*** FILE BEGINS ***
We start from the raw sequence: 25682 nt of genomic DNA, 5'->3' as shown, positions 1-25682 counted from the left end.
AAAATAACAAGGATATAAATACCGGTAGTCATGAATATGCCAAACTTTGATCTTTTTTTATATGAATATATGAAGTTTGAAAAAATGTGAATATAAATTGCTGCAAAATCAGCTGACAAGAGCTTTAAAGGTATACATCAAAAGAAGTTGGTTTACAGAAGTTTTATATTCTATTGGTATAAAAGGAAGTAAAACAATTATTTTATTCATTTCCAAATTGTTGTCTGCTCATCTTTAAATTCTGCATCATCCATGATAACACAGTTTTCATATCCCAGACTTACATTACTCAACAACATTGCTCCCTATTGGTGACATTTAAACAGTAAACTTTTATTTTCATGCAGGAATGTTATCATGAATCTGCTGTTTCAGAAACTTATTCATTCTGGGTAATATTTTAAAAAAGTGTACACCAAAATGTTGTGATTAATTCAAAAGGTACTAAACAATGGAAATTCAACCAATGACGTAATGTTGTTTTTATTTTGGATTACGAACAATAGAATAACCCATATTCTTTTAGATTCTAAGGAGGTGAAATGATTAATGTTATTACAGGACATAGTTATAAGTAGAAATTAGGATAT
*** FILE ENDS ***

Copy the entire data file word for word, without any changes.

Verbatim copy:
We start from the raw sequence: 25682 nt of genomic DNA, 5'->3' as shown, positions 1-25682 counted from the left end.
AAAATAACAAGGATATAAATACCGGTAGTCATGAATATGCCAAACTTTGATCTTTTTTTATATGAATATATGAAGTTTGAAAAAATGTGAATATAAATTGCTGCAAAATCAGCTGACAAGAGCTTTAAAGGTATACATCAAAAGAAGTTGGTTTACAGAAGTTTTATATTCTATTGGTATAAAAGGAAGTAAAACAATTATTTTATTCATTTCCAAATTGTTGTCTGCTCATCTTTAAATTCTGCATCATCCATGATAACACAGTTTTCATATCCCAGACTTACATTACTCAACAACATTGCTCCCTATTGGTGACATTTAAACAGTAAACTTTTATTTTCATGCAGGAATGTTATCATGAATCTGCTGTTTCAGAAACTTATTCATTCTGGGTAATATTTTAAAAAAGTGTACACCAAAATGTTGTGATTAATTCAAAAGGTACTAAACAATGGAAATTCAACCAATGACGTAATGTTGTTTTTATTTTGGATTACGAACAATAGAATAACCCATATTCTTTTAGATTCTAAGGAGGTGAAATGATTAATGTTATTACAGGACATAGTTATAAGTAGAAATTAGGATAT